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Repetitions, repetitive redundancies

At my age, I need to start my day with a few repetitions, though they’re not the sort you might imagine.

I admire those hardy folks who slide out of bed, moving smoothly into the push-up position before doing a few — repetitions.

But that’s not the way I wake up, and those aren’t the repetitions that bring me ’round to face the day:

“Up, Up, Up — It’s Time to Get Up!

These are the repetitions that get me upright, but it doesn’t stop there, repetition-wise. I continue to rely on redundancies to smooth my stride over the bumps so common in a typical day’s travel.

Take, for example, an advance warning. All warnings should be in advance. What good is a warning received after the fact? The advance warning provides a senior citizen like me with a chance to avoid negative stigmas and tough challenges.

Negative stigmas happen when three stigmas are subtracted from two, resulting in a negative answer — the type of answer one is likely to receive from a senior discussing the current political situation.

The tough challenge is a challenge that came from the wrong side of the tracks and is often confused with adverse obstacles and difficult dilemmas, both of which also reside there.

All these issues can be avoided with an advance warning.

An advance warning can also save you from being victimized by a deliberate lie. The deliberate lie is more forthright than an incidental lie, but both are based on a false premise — a false premise being the worst kind of premise — one that’s not true!

Be also aware of the deceitful lie, the deceptive lie, and lies told for power and money. They travel in a crowd with the deliberate lie, and are known to gang up to enslave a careless reader.

If you are a reader who receives an advance warning of an impending lie, carefully consider each and every aspect of that warning to gain a full and complete understanding.

Only through understanding can a lie be brought to a full stop.

From that position, you are less likely to return back or stumble forward, accidentally repeating again the former mistake you almost made.

Of course, it’s best to avoid all this stuff in the first place.

Some seniors try to accomplish this by assuming the stance of an innocent bystander. Indeed, many seniors excel at appearing innocent. Still, it never works out for long, as innocent bystanders are people inexperienced in the ways of the world. Seniors have experienced too much of this world to play the innocent for long. Some old experience always comes and gives their lack of innocence away.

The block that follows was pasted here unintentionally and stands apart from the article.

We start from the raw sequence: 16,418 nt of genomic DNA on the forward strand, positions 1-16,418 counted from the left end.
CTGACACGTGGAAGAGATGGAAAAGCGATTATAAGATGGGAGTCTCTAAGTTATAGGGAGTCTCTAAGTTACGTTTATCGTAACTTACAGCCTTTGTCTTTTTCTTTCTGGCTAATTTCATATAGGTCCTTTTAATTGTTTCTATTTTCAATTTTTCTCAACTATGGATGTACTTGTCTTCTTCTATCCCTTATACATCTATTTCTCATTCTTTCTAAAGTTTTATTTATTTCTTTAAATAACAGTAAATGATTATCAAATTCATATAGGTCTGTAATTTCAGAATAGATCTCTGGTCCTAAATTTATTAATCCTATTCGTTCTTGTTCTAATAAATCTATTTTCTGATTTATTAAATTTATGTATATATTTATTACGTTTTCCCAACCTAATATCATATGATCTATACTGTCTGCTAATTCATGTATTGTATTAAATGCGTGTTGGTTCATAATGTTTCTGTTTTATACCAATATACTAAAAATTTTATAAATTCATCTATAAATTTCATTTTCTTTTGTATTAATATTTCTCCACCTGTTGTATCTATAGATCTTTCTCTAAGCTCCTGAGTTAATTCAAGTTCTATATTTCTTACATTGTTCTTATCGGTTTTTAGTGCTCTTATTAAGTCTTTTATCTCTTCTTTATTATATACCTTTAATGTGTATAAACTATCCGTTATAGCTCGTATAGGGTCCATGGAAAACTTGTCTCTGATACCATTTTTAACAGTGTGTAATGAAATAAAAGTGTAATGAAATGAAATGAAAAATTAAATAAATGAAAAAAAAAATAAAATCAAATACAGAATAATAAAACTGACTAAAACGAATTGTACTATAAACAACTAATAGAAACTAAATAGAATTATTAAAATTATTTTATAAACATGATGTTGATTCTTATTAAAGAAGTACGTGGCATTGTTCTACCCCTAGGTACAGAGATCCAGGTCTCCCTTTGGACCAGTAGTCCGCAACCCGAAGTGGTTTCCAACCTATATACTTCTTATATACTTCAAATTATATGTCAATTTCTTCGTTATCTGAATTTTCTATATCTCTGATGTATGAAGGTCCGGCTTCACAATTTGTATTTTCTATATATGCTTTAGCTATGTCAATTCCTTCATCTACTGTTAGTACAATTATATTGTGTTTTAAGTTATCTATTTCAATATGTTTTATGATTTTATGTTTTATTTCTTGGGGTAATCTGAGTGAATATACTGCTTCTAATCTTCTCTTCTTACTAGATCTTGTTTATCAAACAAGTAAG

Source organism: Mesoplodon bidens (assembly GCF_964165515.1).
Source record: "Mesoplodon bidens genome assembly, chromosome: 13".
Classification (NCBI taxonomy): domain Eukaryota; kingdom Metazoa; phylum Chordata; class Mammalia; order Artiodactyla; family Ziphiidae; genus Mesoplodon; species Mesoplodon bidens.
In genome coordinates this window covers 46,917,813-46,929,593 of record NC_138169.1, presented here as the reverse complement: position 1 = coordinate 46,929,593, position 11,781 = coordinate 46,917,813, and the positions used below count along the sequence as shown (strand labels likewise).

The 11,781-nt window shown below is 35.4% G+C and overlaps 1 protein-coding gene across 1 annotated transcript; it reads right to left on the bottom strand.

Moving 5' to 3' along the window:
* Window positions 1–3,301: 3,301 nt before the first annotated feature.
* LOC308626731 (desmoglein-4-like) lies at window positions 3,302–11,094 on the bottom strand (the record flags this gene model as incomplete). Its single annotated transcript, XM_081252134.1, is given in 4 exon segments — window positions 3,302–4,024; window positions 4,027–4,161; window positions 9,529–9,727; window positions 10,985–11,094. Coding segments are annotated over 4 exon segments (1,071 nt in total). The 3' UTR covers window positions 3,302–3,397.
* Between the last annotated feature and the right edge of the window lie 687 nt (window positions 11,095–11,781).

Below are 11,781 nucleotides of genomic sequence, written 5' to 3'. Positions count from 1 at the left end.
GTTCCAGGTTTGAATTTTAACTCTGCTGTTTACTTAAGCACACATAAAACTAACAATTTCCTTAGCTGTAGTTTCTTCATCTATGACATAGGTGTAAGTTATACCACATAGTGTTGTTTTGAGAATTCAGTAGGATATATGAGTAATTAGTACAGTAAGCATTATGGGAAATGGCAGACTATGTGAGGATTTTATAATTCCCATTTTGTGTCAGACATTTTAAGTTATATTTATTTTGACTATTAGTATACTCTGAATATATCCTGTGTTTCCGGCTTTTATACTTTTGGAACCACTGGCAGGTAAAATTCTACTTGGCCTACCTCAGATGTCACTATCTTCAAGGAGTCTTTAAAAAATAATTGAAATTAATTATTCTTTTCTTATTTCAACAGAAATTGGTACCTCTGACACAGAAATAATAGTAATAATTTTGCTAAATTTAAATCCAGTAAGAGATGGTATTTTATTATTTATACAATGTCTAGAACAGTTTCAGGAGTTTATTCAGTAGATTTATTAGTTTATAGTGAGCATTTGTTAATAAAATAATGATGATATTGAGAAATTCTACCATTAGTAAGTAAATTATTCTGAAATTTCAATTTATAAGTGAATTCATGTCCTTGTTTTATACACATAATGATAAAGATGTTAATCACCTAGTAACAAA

Could a big wooden stick help? Sticks made of wood are preferred by four out of five naturalists. If you’re lucky, you could receive one as a free gift.

Perceptive reader — please excuse my not providing you an advanced warning of this column’s tautologies. A tautology is an expression whose modifying language repeats the meaning of the word being modified. Tautologies can give English teachers and readers headaches — but they can also be fun.

This column is not quite completely finished. Completely finished is what follows after one is almost totally done and being almost totally done is where I’m at now.

Before I leave, I want to tell you the source of this column’s repetitive redundancies — its tautologies — a little volume entitled “Armed Gunmen, True Facts, and Other Ridiculous Nonsense,” by Professor Richard Kallan of California State University at Pamona. Professor Kallan worked with my best friend and Alpena native, Professor John Kaufman. I suspect many of you will remember John. He worked for one summer as a reporter for The Alpena News – many years ago.

Professor Kallan’s book is a resource I turn to from time to time to get me through; when I do, I obtain an interlude of pleasure.

A copy can be obtained by googling “Richard A. Kallan — Amazon.com”.

Doug Pugh’s “Vignettes” runs weekly on Saturdays. He can be reached at pughda@gmail.com.

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